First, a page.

Excellent discussion about the design of MOOCs at EdTechDev.
Also, see this article by Joshua Gans in Forbes online.
Let's teach the world
The Pulse Project recently podcast an informative and entertaining ten-minute discussion of my upcoming Stanford MOOC between Peter Rowlett in the UK and Samuel Hansen in the USA. The part focusing on MOOCs is available here. The full hour-long discussion is available at Math/Maths 95.
A couple of days later, Steve Hargadon interviewed me for an hour in his excellent Web 2.0 series, and MOOCs formed a substantial part of our wide ranging discussion. The complete discussion can be accessed here.
Thanks to Peter, Samuel, and Steve for their interest.
Why am I doing this? Attempting to give a five-week, school-to-university transition course to possibly thousands of students on the Web, I mean.
I always took my teaching seriously. (When I started out university teaching in the 1970s, that was actually not a requirement for faculty; the focus was all on research. My initial appointment in the UK was as a “Lecturer”. Along with the US title of “Instructor”, those names reflected the then-expectation of what the job entailed as far as teaching was concerned.) In many years of university teaching, I always felt that as the number of students increased beyond twenty or so, the quality of the learning fell significantly. Clearly, I am not referring to lecturing — that is, providing instruction, where the students are essentially passive receivers of information. That can clearly be scaled indefinitely, through videos, and arguably that is what textbooks have always done. What can’t be scaled, is the interaction between the professor and the students — which is where a lot of the real learning takes place.
I discussed the distinction between instruction and good, interactive teaching in my March Devlin’s Angle column for the MAA. From what I read and hear all the time, I suspect that many people in the US have never experienced anything beyond instruction, at least when it comes to their mathematics education. Providing mathematics instruction (and nothing more) is like trying to eliminate starvation by providing people with fish. That alleviates the immediate hunger, but it is not a long term solution, and moreover can create a dependency on others. A far better solution is to show people how to catch fish for themselves. That is what good teaching tries to do, by trying to help students learn to think for themselves.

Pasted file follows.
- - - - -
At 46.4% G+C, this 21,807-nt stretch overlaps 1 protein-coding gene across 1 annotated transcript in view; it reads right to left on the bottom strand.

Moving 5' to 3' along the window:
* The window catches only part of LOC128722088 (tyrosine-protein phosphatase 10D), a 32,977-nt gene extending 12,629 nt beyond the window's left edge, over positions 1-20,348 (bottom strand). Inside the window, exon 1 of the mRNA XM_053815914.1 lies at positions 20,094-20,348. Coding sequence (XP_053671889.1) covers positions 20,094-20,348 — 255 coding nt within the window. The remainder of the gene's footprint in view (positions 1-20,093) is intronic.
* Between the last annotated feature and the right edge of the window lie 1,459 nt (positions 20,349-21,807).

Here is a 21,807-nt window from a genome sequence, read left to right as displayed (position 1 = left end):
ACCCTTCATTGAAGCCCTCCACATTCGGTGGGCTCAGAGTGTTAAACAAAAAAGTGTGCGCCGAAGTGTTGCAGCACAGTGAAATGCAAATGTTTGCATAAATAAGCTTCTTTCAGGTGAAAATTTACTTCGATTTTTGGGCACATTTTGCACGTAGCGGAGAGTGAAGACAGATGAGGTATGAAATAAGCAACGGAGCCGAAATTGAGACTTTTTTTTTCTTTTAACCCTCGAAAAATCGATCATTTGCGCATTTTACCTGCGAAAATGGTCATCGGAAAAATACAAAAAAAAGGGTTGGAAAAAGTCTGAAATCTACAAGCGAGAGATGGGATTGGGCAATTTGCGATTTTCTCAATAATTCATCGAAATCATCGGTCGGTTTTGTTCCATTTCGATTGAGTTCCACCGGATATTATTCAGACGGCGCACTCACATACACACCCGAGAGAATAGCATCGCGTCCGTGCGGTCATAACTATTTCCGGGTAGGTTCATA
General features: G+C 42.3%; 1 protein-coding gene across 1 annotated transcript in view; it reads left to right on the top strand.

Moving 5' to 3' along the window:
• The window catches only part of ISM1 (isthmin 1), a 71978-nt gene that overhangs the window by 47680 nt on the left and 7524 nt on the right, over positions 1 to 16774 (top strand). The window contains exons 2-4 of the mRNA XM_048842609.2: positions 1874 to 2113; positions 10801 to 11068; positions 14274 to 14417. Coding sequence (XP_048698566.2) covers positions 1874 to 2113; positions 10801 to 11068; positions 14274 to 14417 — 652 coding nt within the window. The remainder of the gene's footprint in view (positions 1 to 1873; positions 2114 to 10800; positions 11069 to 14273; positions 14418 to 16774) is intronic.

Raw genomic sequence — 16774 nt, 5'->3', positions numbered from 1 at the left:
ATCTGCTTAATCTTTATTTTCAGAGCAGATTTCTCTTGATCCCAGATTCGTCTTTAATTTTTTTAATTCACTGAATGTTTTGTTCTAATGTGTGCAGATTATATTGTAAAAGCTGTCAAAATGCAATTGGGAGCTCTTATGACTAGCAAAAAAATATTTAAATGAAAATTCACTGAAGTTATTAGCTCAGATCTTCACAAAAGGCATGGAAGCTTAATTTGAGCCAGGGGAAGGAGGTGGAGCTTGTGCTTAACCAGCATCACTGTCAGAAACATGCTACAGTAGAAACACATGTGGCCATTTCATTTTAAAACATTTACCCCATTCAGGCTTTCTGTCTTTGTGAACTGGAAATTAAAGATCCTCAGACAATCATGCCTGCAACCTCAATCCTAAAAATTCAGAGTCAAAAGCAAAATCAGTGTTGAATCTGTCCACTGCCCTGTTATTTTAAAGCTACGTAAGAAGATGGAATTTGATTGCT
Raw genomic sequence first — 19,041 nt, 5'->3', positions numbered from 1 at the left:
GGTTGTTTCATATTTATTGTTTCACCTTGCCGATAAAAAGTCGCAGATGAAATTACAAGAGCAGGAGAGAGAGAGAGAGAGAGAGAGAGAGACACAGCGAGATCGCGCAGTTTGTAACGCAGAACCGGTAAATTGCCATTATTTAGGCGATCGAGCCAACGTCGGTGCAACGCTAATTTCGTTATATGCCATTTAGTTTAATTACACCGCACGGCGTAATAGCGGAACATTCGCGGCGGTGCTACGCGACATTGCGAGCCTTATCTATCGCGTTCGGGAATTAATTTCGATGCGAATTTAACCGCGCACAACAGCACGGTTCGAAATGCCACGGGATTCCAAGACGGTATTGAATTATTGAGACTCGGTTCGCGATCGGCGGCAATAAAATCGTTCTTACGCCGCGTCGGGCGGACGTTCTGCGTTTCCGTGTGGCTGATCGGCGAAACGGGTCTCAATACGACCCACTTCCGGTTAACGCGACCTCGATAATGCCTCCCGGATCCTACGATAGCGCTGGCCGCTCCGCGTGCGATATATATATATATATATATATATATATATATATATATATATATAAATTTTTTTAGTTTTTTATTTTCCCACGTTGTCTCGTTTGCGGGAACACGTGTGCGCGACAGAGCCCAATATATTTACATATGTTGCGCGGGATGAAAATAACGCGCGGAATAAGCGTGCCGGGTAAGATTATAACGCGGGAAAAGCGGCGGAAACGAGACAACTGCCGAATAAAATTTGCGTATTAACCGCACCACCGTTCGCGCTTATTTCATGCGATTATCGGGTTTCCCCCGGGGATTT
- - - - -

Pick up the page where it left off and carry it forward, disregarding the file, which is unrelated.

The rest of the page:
Mathematics is a mental activity. It is something you do. Like all activities, doing it takes effort and it makes you tired. The best way to learn how to do something is to do it. Riding a bicycle, driving a car, playing golf or tennis, skiing, playing a musical instrument, playing chess, and so on, you didn’t learn them by sitting in a classroom, listening to someone provide instruction. Of course, instruction is valuable, but only when it accompanies learning-by-doing, and is provided to the learner on demand, based on that learner’s specific needs at that instant, when it makes sense and is most readily absorbed.
A good teacher, like a good music instructor or athletics coach, begins by identifying what the student knows and can do, and then builds on that. A personal tutor can provide a complete education that way, though besides being inefficient in terms of the utilization of human expertise, one-on-one instruction suffers the significant loss of collaborative work with a small group of peers. More optimal, in my view, an experienced classroom teacher can do wonders with a class of twenty or so, split into groups of four or five for periods of collaborative work.
But with more than twenty, the dynamics change; the teacher can no longer devote sufficient time to each individual and to each group.
In my later career, when I was able to set my own class limits, I always capped at twenty (though I occasionally relented and let the number creep up by one or two, when desperate, math-requirement-short seniors pleaded to be allowed in.) So, coming back to my opening question, why on earth did I decide to try offering an online course that could attract many thousands of students, none of whom I would meet in person?
The answer was a suspicion that, with a suitable re-assessment of the goals of the course, together with a little social engineering, a different dynamic could take over. Talking to some of the Stanford professors who had given, or were giving, MOOCs, provided some anecdotal confirmation of that suspicion. So I stepped forward and volunteered to offer a five-week “transition course” this coming fall.
The purpose of transition courses is to introduce students to mathematical thinking. In the high school mathematics class, the emphasis is on mastery of procedures for solving problems. As many students discover, and as many teachers instruct them, an effective way to succeed is to approach a new problem by looking for a template — a worked example in a textbook, or these days presented on a YouTube video — and then just changing the numbers. (That is actually a valuable skill in itself, but that’s another topic.) University mathematics, on the other hand — at least the mathematics taught at university to future math and science majors — has a different goal: Learning how to think like a mathematician. And that is something most of us initially find extremely hard, and very frustrating. I’ll elaborate in future postings, but for anyone unfamiliar with the transition problem, let me give an analogy.